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Gov. JB Pritzker

Illinois Gov. J.B. Pritzker during a news conference Friday, March 20, 2020. Pritzker on Wednesday is expected to announce plans to lift mask mandates in some public spaces.

Charles Rex Arbogast

Gov. JB Pritzker will lift the state's indoor mask mandate, but not in schools

Illinois Gov. J.B. Pritzker said Wednesday that at the end of the month he will lift the requirement for face coverings to be worn in most indoor spaces to slow the spread of COVID-19, but the mandate will stay in place for K-12 schools where students, teachers and staff are clustered together.

Pritzker said masks will no longer be required to enter restaurants, grocery stores or other indoor spaces starting Feb. 28. The Democratic governor cited plummeting hospitalization numbers three weeks after the omicron variant had peaked in the state, and he praised residents for getting vaccinated and following face-covering rules.

“Vaccines work. Masks work,” Pritzker said during a Chicago briefing. “And as a result of them and the tremendous commitment of our state’s residents, we are on track to come out on the other side of this latest COVID storm in better shape than even the doctors expected.”

Although the change in policy doesn’t apply to schools, the Democratic governor has appealed a circuit court ruling last week that found he had overstepped by requiring face coverings for in-person learning.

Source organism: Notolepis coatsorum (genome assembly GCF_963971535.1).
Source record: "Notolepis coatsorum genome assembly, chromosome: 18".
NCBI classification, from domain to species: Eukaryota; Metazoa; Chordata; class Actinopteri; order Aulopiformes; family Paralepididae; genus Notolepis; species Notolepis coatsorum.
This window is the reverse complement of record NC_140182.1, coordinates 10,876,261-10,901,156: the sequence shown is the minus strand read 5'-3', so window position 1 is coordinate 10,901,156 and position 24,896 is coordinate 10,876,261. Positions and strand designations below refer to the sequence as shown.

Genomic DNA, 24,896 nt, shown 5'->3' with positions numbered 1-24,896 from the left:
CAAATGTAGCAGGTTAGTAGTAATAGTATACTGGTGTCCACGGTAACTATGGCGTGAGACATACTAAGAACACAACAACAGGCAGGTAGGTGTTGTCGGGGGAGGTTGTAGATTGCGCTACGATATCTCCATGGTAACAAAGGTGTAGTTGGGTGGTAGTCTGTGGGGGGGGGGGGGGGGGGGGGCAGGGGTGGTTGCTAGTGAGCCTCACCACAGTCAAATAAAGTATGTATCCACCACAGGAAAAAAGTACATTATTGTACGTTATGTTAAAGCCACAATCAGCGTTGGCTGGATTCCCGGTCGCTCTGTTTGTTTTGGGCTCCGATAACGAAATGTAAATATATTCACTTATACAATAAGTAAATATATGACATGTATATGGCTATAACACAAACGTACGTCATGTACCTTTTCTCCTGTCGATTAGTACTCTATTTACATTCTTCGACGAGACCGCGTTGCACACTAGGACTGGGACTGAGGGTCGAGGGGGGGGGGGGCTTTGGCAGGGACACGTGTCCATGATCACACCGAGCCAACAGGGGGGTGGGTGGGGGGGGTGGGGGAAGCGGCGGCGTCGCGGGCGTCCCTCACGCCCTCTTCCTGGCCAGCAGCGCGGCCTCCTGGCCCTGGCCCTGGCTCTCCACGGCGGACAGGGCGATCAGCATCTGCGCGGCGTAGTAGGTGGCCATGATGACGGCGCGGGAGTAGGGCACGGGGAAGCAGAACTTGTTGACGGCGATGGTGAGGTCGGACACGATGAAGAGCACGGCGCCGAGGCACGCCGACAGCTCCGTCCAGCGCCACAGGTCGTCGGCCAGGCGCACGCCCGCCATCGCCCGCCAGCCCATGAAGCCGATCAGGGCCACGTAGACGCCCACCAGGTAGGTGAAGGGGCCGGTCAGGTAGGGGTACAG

Vaccination rates in schools are lower, it’s harder to keep an appropriate distance in hallways and classrooms and outbreaks in schools can spread quickly through a community, Pritzker said.

“The equation for schools just looks different right now than it does for the general population,”he said. “Schools need a little more time for community infection rates to drop for our youngest learners to become vaccine eligible and more parents to get kids vaccinated.”

Reporters had pressed Pritzker in recent days about whether he would ease Illinois’ mask mandate as other states have done lately, including New York.

Pritzker said municipalities and local organizations may set their own mask rules. Federally controlled places such as mass transit still require masks. Those exposed to COVID-19 or who have symptoms must wear masks.

“This isn’t an end to the pandemic and it’s not going back to normal ...,” said Dr. Emily Landon, medical director of infection prevention and control at the University of Chicago Medical School. “This is a virus that’s ruled by biology. It doesn’t negotiate with us or care about how we feel about it. We have to adjust to it and we have to take advantage of the breaks that we get. We’re headed into one of those breaks.”

During the worst of the surge in cases involving the omicron variant, hospitalizations soared to a peak of 7,320 the week ending Jan. 14. The Illinois Department of Public Health reported an average of 29,500 new confirmed and probable cases of COVID-19 that day.

Last week, with an average of 7,320 cases daily, the hospitalizations dropped to 3,135; Pritzker said it’s now about 2,500.

Since late January 2020, when the virus first crossed into Illinois, it has sickened 2.96 million people, taking the lives of 31,296 as of last week.

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